Growing Our Jack-O-Lantern


I know the time has passed this year, but look forward to growing our own pumpkins for next fall!

We should know that their growing season requires about seventy-five to one-hundred days that are frost free.

If we live in the north, we should begin by late in May, and if we live in southern places then we can start by early June.

Pumpkins really do not like frost, so play it safe.

If you have the space and right climate, pumpkins should be a breeze to add to the garden.
Photo by: Constança Cabral


Pick a Site:  The site should be in place where there is full sun, to some shade, and a lot of space. Pumpkins are bulky and they vine out, so space is important with vine varieties. They will need about fifty to one-hundred square feet per hill.

Now, if you do not have that sort of space then plant mini varieties or you can put the pumpkins on the edge of the garden, where they will have room to sprawl out over lawn or concrete. They will only be in the way for about fifteen weeks. Also, take into account that pumpkins eat a lot and that they need well drained soil.
Photo by: Ilil Ziv


Planting with Seeds:  Pumpkins tend to do very well when planted with seeds.

  • If you do not have a very long growing season, then you can start the pumpkins indoors approximately two to four weeks before the last spring frost.

  • Soil need to be seventy degrees Fahrenheit or more before sowing the seeds. The best temperature is ninety-five degrees Fahrenheit but, again, anything above seventy will do. Cold is not very good for pumpkins at all.

  • When you plant, you should do it in hills that are around the size of pitcher mounds, maybe a bit smaller. This will warm the soil and lead to faster germination, and better drainage and pest control.

  • The mounds should have about twelve to fifteen inches of manure or two to four inches of compost.


We will now continue with planting pumpkins by seeds.

  • Place hills four to eight feet apart and put four to five seeds in each hill, about an inch deep.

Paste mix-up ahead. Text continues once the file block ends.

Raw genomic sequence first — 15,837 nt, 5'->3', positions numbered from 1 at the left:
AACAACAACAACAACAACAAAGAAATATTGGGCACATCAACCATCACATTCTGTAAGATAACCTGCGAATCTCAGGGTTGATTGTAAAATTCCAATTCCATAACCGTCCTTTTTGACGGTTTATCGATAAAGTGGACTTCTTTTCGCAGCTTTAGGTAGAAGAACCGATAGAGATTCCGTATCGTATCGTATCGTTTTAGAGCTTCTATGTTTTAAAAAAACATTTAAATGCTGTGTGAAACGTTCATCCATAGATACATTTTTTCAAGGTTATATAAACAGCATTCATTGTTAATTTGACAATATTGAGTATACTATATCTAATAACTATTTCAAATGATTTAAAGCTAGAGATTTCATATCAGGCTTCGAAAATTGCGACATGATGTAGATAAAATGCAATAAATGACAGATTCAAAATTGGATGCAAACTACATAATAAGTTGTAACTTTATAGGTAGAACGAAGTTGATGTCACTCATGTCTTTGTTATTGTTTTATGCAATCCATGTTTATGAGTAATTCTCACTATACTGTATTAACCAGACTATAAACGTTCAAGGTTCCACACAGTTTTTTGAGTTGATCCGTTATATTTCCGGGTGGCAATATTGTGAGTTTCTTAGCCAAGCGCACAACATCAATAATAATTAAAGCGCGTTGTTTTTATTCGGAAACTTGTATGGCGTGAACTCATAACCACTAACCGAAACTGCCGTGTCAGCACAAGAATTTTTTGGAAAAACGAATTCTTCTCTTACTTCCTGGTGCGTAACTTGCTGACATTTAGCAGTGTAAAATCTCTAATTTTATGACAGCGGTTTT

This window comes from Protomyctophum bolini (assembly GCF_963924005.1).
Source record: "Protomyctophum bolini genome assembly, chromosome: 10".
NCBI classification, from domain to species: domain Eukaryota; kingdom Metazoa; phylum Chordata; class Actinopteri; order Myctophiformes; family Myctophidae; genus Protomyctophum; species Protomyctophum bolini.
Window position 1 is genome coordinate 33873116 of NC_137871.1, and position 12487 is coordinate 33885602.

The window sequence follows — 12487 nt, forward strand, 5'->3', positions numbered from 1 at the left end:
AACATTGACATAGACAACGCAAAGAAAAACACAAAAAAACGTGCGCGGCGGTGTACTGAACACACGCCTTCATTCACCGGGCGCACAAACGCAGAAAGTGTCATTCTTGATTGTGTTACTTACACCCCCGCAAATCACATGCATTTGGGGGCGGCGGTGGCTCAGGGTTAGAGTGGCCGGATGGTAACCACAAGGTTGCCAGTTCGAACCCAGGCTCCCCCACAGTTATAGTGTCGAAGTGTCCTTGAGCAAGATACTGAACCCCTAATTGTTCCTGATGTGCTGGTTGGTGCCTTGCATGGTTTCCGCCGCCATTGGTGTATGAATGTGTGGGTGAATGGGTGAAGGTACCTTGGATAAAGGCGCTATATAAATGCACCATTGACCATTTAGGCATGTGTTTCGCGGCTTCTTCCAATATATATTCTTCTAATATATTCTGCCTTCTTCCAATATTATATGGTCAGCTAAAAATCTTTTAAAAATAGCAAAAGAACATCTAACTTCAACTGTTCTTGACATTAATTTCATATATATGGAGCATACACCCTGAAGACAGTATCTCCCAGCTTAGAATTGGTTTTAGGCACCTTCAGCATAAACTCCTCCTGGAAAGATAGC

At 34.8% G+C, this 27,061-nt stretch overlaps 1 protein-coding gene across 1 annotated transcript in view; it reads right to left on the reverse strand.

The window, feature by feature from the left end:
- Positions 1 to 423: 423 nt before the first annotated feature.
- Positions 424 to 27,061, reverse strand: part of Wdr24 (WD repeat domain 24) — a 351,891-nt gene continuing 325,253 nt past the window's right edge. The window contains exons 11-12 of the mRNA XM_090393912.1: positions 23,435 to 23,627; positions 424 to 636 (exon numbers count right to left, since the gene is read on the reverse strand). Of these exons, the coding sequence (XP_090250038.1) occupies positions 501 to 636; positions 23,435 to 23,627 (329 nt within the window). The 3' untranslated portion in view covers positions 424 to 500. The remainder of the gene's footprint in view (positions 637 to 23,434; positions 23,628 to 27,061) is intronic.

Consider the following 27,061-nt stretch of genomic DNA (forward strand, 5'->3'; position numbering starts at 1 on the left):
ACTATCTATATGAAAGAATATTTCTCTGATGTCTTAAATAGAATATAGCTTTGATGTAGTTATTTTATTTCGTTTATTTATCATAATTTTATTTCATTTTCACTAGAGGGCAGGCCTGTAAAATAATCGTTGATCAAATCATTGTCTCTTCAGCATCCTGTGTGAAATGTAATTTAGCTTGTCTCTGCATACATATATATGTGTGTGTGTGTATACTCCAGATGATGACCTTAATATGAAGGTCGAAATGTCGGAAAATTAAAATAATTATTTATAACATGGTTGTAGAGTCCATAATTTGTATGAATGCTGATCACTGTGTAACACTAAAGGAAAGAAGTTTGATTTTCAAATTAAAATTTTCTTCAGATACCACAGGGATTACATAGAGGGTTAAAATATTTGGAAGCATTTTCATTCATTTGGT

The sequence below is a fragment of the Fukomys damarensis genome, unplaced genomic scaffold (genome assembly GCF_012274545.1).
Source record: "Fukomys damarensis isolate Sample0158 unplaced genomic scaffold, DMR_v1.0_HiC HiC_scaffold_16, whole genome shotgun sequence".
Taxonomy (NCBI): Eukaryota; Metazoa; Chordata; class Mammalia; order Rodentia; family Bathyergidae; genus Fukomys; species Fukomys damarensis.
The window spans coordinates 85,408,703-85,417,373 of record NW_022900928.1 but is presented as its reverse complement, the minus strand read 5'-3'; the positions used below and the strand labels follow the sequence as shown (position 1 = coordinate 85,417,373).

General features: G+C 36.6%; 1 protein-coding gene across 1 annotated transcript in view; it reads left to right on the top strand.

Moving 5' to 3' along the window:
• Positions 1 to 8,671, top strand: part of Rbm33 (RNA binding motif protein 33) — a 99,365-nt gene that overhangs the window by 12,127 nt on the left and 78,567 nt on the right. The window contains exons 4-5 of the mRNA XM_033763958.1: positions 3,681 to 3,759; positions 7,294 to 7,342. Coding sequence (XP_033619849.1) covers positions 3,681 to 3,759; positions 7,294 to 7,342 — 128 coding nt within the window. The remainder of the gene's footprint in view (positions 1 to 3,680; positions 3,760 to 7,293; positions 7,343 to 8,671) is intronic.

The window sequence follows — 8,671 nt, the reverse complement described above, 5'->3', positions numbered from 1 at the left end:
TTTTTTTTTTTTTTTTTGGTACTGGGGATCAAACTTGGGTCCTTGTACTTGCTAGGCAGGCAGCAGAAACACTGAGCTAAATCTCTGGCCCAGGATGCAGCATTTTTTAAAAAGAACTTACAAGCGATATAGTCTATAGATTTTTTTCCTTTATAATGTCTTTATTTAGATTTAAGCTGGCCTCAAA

• Germination should occur less than a week if the soil is the correct temperature and you should see emergence in five to ten days.

  • When the plants get to be about two to three inches tall, thin out to only two to three plants on each hill. You can do this by snipping the weaker, unwanted plants, being sure to leave the remaining plant’s roots unharmed.

  • If you plant in rows, sow the seeds with half a foot to a foot apart and thin out until each plant is eighteen to thirty-six inches apart.
Photo by: Maria Bradbury

Basic Care


  • Row covers in the early season can be helpful with avoiding pests, but be sure to remove the covers before your pumpkins start to flower to ensure that they will be pollinated thoroughly.

  • Pumpkins love water. So, water about an inch a week and make sure to water deeply, specifically while fruit set. When you do water, do your best to keep the foliage and fruit dry, unless it is very sunny and hot, because dampness will encourage rot.

  • Add compost around your plants to trap water, suppress weeds, and keep away pests as best as possible.

  • Do not over do it with the cultivating because the roots are shallow and sensitive.
Photo by: Ellen Bulger
  • If you choose a small vine variety, you can train it to grow up a trellis. This will save space. This is possible for larger vine varieties as well, but it can be very difficult and will require a unique support system, possibly with netting or stockings.

  • Sometimes, the first flowering will not form fruit. That is okay, just wait for both female and male blossoms to open.

  • Bees are essential. So, do not scare them off with insecticides. If you find that insecticides are very needed, it is safest to use only in late afternoon to evening, when the blossoms are closed until the next day.

  • Be careful with the vines, they are more sensitive than they may appear. Damage can really affect the fruit quality.

  • Pumpkins need pumping, they are very heavy eaters. So, regularly applying manure or compost, with water, will help keep up with their appetite. Fertilization is also important. Fertilize with high nitrogen fertilizer in early stages of growth when the plant is about twelve inches tall. Right before blooming, switch to a fertilizer that is high in phosphorous.
Photo by: Jim, the Photographer
  • When the pumpkins form, get rid of the fuzzy ends of the vines to stop vine growth so that energy is focused on the fruit.

  • In order to further focus energy on the fruit and vines and to save space, prune the vines.

  • As the pumpkins grow, the fruit should be turned, very carefully, in order to support even shape.

  • Place thin, plastic mesh under the pumpkins to discourage rot.


List of Pests/Diseases to Watch Out For

  • Squash bugs

  • Cucumber beetles

  • Aphids

  • Squash vine borer

  • Spider mites


Good luck with the pumpkins and be careful carving the Jack-O-Lantern.




-My Yard Garden


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